What is Liberation Farm?
Liberation Farm is run by Nadia and Omowale. LF is a space for Black culture to cultivate food and community agriculture. Our space is Unapologetically Black. It means we focus on teaching Black descendants who are less than 2% of the farmers in the US. Black farmers produce food on only .5% of the land. Liberation Farm is a 100% vegan space. Please, no animal food products on the farm.
What do we grow on the land?
We have successfully grown small quantities of cannabis, microgreens, oregano, peppers, spinach, squash and tomato, but we are definitely a beet farm. Over 90% of our crops are beets. Because beets are a superfood and both Nadia and Omowale love beets! Beets taste great! Beets are a sweetener. are a good source of iron, potassium, magnesium, and Vitamin D6. Beets are an amazing blood purifier, heart regulator, skin tightener, and digestive system cleaner. Beets are superfood!
Our mission at Liberation Farm is to nourish and provide space to grow people and plants.
We give respect to Fannie Lou Hamer who heled establish the Freedom Farm Cooperative developed in 1967. 102 years after the Emancipation Proclamation supposedly granted all former African/Black slaves freedom she believed we needed to secure our access to agricultural land. Why? Hamer knew we were not free from being discriminated against, murdered with impunity, redlined or robbed of land, food and shelter. Hamer was an outspoken farmer, educator and activist born October 6, 1917 in Mississippi. She worked with numerous Black organizations including Student Non-violent Coordinating Committee (SNCC).
Hamer lived the suffering of being a stressed as a Black woman and from cancer, diabetes and heart disease. Fannie Lou Hamer died on March 14, 1977.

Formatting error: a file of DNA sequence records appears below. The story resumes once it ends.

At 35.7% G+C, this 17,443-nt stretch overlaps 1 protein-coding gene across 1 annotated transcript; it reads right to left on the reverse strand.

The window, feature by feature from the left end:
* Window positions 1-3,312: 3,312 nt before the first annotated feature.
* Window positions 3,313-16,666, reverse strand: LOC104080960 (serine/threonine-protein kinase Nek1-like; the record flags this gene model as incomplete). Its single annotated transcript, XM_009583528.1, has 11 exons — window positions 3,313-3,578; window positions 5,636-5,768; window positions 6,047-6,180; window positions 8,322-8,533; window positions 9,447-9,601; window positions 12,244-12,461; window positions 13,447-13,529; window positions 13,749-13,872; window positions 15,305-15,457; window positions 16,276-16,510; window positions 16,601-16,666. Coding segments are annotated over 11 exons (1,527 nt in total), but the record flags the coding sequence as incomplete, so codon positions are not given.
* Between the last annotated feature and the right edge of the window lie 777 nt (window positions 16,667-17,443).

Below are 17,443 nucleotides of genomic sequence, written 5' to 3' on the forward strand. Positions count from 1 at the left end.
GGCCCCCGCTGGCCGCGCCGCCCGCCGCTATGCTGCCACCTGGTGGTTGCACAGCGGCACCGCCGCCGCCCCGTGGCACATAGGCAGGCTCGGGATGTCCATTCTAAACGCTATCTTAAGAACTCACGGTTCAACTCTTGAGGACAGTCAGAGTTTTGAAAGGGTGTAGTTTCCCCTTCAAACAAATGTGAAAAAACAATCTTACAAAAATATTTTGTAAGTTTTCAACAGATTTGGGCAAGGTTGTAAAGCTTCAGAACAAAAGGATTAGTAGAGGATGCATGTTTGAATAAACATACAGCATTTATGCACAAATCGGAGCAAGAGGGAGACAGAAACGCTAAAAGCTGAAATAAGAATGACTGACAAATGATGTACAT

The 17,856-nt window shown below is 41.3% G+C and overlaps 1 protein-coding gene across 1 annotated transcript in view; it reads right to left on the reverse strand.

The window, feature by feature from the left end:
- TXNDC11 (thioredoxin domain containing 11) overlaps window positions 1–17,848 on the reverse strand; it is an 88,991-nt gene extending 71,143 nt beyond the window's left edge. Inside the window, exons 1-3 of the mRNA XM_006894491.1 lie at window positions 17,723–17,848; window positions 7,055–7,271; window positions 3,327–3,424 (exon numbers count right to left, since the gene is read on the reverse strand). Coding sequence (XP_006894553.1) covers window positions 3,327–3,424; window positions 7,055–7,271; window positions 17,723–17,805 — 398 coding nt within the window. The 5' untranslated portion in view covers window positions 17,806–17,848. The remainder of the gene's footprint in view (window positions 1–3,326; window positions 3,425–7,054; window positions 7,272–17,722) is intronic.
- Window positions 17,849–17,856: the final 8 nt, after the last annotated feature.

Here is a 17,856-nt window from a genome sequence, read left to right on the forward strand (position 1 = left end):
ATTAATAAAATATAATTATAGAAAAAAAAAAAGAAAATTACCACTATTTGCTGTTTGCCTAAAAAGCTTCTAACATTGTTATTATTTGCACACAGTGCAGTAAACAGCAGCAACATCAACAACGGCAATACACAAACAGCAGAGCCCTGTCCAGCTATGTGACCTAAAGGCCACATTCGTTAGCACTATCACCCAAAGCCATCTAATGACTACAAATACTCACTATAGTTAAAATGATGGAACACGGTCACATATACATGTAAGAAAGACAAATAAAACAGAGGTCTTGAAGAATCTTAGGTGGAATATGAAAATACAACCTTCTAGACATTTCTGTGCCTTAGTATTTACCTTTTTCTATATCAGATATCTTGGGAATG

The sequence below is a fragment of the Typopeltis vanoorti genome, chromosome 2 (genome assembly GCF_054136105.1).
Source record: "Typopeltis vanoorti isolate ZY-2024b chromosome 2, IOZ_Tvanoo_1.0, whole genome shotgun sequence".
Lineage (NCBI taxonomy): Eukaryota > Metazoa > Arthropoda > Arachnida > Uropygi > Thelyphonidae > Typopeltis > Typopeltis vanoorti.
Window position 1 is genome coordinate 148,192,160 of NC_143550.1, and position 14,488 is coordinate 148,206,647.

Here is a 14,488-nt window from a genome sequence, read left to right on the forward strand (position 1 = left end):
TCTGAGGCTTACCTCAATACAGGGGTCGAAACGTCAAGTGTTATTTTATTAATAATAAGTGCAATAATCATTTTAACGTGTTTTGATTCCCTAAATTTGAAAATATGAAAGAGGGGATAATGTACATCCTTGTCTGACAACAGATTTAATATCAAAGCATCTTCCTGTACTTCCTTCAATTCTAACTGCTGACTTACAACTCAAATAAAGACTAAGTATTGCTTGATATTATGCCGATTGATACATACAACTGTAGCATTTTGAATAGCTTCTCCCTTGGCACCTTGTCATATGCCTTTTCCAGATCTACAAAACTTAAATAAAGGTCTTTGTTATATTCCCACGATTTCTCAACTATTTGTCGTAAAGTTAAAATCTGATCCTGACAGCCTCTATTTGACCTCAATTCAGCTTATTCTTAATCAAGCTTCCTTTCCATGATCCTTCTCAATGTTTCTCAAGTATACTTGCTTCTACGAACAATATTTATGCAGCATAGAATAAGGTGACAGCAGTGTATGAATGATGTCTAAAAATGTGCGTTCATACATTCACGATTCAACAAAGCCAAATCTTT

Liberation Farm reminds us of Fannie Lou Hamer and her work.
"Sometimes it seems to tell the truth today is to run the risk of being killed. But if I fall, I’ll fall five-feet four-inches forward in the fight for freedom." -Fannie Lou Hamer
Harriet Tubman was born around 1820 and raised under the brutal and miserable conditions of slavery in Maryland. She worked for numerous slave owners, including being loaned out to white men.
Tubman was a small and frail-looking. In her teens she was hit by a slave owner while attempting to prevent a man running from slavery. As a result, she developed epilepsy and periodic seizures.
Harriet Tubman freed herself in 1849 using the Underground Railroad, making it to the north. The following year, she began making the arduous trek down south, first freeing her nieces.
It's debated how many people Tubman freed, the number between 70 and 300. Tubman who had almost 2 dozen missions likely would not have remembered the exact numbers. However, Tubman said it was a voice inside her head making her daring rescue missions an obligation.
Harriet Tubman never stopped saving Black people until they had adequate food, clothes, shelter and security. We honor Harriet Tubman by picking up the torch and continuing the legacy of liberation to light the way for others.